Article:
DK: How did you get started as a writing & production team?
Here’s the video of G-Eazy & Bebe Rexha’s hit “Me, Myself & I,” which was
co-written & produced by TMS.
Tom “Froe” Barnes: We were all individually interested in music and knew each other through school. After a while we decided to form a fairly terrible band. That developed into writing and producing music at the studio we built and we then got heavily into dance music, so spent many years writing and producing breaks. We toured the world, were residents at Fabric in London and started doing lots of remixes. That got us hooked into the world of record labels and we made a decision to move away from dance and start writing songs with and for artists. We had our first few cuts around 2011 and have been working in that world ever since.
DK: How do the three of you work in the studio? Do you all create tracks, or does one person focus on topline (melody & lyrics)?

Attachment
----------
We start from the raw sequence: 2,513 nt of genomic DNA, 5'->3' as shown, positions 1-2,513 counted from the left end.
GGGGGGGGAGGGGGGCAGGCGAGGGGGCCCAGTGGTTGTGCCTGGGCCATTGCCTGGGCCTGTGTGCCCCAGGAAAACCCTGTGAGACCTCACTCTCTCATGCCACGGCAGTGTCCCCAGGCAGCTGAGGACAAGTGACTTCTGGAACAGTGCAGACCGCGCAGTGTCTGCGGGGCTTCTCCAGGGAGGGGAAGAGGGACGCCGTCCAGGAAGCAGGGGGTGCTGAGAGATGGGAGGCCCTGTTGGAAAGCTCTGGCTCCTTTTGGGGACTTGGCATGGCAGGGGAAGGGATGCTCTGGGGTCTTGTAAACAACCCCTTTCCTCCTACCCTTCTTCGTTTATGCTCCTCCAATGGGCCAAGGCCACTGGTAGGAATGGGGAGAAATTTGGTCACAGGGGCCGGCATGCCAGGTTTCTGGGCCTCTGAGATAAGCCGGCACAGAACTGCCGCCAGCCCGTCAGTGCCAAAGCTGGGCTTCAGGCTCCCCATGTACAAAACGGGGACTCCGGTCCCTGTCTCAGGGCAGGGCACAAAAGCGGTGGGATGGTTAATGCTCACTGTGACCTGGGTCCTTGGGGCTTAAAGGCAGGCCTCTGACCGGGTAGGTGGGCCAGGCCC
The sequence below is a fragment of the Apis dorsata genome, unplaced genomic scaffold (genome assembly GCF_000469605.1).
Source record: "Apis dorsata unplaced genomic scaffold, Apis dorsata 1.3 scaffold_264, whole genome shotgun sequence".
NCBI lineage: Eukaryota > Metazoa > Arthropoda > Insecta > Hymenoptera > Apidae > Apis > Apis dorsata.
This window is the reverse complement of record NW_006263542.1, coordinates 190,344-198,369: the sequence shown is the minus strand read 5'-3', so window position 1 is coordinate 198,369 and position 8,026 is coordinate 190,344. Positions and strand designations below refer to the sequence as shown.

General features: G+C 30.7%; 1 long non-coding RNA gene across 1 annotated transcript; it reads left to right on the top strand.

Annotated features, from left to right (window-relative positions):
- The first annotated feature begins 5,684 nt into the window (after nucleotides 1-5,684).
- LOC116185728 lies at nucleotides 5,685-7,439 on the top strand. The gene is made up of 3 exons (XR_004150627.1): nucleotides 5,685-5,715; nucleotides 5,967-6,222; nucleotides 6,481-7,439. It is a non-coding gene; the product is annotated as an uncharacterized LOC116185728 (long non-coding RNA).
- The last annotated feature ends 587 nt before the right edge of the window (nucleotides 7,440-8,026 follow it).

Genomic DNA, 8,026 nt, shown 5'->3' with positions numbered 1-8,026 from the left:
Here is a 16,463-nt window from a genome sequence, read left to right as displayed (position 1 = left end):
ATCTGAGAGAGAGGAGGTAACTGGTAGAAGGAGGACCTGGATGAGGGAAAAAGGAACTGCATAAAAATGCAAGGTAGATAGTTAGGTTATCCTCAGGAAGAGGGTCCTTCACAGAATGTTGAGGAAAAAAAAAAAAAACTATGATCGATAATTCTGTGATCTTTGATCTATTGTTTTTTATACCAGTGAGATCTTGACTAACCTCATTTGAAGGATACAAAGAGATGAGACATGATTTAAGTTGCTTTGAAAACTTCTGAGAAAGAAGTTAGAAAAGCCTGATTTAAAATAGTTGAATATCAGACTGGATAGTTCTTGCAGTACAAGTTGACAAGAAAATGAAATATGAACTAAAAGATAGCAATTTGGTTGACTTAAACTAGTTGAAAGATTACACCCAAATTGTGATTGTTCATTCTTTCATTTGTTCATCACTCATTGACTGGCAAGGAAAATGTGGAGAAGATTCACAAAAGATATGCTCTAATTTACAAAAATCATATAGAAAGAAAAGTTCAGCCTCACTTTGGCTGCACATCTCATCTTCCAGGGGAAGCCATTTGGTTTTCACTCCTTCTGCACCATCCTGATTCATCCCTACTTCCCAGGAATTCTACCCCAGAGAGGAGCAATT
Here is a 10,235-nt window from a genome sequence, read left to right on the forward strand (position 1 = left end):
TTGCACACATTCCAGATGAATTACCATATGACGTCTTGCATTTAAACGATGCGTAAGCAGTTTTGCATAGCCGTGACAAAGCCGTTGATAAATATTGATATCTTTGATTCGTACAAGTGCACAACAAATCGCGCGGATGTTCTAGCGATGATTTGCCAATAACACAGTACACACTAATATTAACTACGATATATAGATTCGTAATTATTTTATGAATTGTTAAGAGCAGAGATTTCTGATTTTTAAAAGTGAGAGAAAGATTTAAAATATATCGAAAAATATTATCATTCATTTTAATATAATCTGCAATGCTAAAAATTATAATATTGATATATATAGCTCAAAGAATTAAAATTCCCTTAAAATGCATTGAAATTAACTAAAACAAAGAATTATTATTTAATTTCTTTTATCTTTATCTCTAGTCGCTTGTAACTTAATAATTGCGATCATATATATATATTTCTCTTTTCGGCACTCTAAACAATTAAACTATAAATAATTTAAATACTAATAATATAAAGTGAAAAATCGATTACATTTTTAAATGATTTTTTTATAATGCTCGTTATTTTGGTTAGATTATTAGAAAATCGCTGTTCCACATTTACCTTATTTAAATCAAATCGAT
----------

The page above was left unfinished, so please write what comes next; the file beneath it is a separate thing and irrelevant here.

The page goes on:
Peter “Merf” Kelleher: Froe would be considered the most accomplished producer and mixer of the team, Ben does the least of that and tends to gravitate towards working directly with artists & writers and I’m happy to do either, so the dynamic works pretty well in terms of starting and finishing records. We used to spend lots of time writing beats prior to sessions, but nowadays we almost exclusively write from scratch on the day. That’s partly down to time constraints—we have less time to prep nowadays, but also because writing over beats can be a little restrictive creatively. We’ve been doing it long enough now to be able to sit down with an artist in the morning and get a vibe going in the room and work the production side of things up as we go.